Once upon a time, in the old days, there lived a young man by the name of Dschou Tschu. He was of more than ordinary strength, and no one could withstand him. He was also wild and undisciplined, and wherever he was, quarrels and brawls arose. Yet the village elders never ventured to punish him seriously. He wore a high hat on his head, adorned with two pheasants’ wings. His garments were woven of embroidered silk, and at his side hung the Dragonspring sword. He was given to play and to drinking, and his hand was inclined to take that which belonged to others. Whoever offended him had reason to dread the consequences, and he always mixed into disputes in which others were engaged. Thus he kept it up for years, and was a pest throughout the neighborhood.
Then a new mandarin came to that district. When he had arrived, he first went quietly about the country and listened to the people’s complaints. And they told him that there were three great evils in that district.
Then he clothed himself in coarse garments, and wept before Dschou Tschu’s door. Dschou Tschu was just coming from the tavern, where he had been drinking. He was slapping his sword and singing in a loud voice.
When he reached his house he asked: “Who is weeping here so pitifully?”
And the mandarin replied: “I am weeping because of the people’s distress.”
Then Dschou Tschu saw him and broke out into loud laughter.
“You are mistaken, my friend,” said he. “Revolt is seething round about us like boiling water in a kettle. But here, in our little corner of the land, all is quiet and peaceful. The harvest has been abundant, corn is plentiful, and all go happily about their work. When you talk to me about distress I have to think of the man who groans without being sick. And who are you, tell me that, who instead of grieving for yourself, are grieving for others? And what are you doing before my door?”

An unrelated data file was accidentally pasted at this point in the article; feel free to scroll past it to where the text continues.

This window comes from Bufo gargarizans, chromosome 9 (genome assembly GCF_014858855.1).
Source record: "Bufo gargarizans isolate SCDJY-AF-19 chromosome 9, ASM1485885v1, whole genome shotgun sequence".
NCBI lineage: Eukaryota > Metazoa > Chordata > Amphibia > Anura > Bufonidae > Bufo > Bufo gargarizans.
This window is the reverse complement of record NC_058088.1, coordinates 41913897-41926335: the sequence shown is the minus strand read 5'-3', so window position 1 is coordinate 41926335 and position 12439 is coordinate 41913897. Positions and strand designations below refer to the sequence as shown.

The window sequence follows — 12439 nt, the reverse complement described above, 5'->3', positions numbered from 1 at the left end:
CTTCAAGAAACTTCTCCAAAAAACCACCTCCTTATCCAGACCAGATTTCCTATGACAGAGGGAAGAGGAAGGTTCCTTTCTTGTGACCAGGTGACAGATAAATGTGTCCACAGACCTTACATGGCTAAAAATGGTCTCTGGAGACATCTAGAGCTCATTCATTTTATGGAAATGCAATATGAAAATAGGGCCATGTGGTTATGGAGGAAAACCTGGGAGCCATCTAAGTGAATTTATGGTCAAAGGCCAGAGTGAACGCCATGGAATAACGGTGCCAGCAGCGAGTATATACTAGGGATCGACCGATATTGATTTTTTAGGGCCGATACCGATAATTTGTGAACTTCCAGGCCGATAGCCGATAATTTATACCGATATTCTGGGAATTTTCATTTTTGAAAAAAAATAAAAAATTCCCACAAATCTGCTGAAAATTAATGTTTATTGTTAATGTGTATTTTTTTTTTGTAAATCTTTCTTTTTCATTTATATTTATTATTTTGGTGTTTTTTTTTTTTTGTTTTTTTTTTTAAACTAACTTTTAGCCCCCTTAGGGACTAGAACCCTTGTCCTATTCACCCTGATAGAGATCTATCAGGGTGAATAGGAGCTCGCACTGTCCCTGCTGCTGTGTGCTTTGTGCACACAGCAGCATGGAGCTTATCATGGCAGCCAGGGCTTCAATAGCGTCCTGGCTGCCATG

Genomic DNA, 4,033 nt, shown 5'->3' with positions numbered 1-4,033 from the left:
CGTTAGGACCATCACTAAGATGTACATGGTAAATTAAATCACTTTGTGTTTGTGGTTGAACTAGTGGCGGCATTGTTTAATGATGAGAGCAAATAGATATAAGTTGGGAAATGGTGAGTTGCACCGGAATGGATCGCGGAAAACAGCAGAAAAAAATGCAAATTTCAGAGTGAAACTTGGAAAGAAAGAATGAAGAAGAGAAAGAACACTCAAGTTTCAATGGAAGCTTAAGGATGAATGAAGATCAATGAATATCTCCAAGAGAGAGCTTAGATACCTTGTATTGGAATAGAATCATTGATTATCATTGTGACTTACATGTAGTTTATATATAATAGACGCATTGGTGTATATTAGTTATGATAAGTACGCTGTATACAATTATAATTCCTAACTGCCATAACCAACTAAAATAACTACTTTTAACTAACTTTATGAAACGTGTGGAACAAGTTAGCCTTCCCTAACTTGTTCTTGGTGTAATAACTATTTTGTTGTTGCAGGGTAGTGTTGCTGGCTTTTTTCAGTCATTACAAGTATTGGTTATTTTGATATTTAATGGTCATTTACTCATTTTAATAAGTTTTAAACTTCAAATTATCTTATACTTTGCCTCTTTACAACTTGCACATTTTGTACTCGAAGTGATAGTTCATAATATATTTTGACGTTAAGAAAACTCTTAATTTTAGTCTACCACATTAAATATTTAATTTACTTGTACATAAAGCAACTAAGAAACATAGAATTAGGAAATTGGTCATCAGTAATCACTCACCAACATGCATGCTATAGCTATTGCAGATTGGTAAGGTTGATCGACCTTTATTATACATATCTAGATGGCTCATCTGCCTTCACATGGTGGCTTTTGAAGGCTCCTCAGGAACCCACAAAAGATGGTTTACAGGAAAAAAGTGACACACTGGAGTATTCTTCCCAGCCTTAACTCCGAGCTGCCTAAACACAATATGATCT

“I am the new mandarin,” replied the other. “Since I left my litter I have been looking about in the neighborhood. I find the people are honest and simple in their way of life, and every one has sufficient to wear and to eat. This is all just as you state. Yet, strange to say, when the elders come together, they always sigh and complain. And if they are asked why, they answer: ‘There are three great evils in our district!’ I have come to ask you to do away with two of them, as to the third, perhaps I had better remain silent. And this is the reason I weep before your door.”
“Well, what are these evils?” answered Dschou Tschu. “Speak freely, and tell me openly all that you know!”
“The first evil,” said the mandarin, “is the evil dragon at the long bridge, who causes the water to rise so that man and beast are drowned in the river. The second evil is the tiger with the white forehead, who dwells in the hills. And the third evil, Dschou Tschu—is yourself!”
Then the blush of shame mounted to the man’s cheek, and he bowed and said: “You have come here from afar to be the mandarin of this district, and yet you feel such sympathy for the people? I was born in this place and yet I have only made our elders grieve. What sort of a creature must I be? I beg that you will return home again. I will see to it that matters improve!”
Then he ran without stopping to the hills, and hunted the tiger out of his cave. The latter leaped into the air so that the whole forest was shaken as though by a storm. Then he came rushing up, roaring, and stretching out his claws savagely to seize his enemy. Dschou Tschu stepped back a pace, and the tiger lit on the ground directly in front of him. Then he thrust the tiger’s neck to the ground with his left hand, and beat him without stopping with his right, until he lay dead on the earth. Dschou Tschu loaded the tiger on his back and went home.
Then he went to the long bridge. He undressed, took his sword in his hand, and thus dived into the water. No sooner had he disappeared, than there was a boiling and hissing, and the waves began to foam and billow. It sounded like the mad beating of thousands of hoofs. After a time a stream of blood shot up from the depths, and the water of the river turned red. Then Dschou Tschu, holding the dragon in his hand, rose out of the waves.
He went to the mandarin and reported, with a bow: “I have cut off the dragon’s head, and have also done away with the tiger. Thus I have happily accomplished your command. And now I shall wander away so that you may be rid of the third evil as well. Lord, watch over my country, and tell the elders that they need sorrow no more!”
When he had said this he enlisted as a soldier. In combat against the robbers he gained a great reputation and once, when the latter were pressing him hard, and he saw that he could not save himself, he bowed to the East and said: “The day has come at last when I can atone for my sin with my life!” Then he offered his neck to the sword and died.
Note: A legendary tale rather than a folk-story, with a fine moral.
Notes: The Chinese Fairy Book contains 74 Chinese folktales, sorted into several categories.
Editor: Dr. R. Wilhelm
Publisher: Frederick A. Stokes Company, New York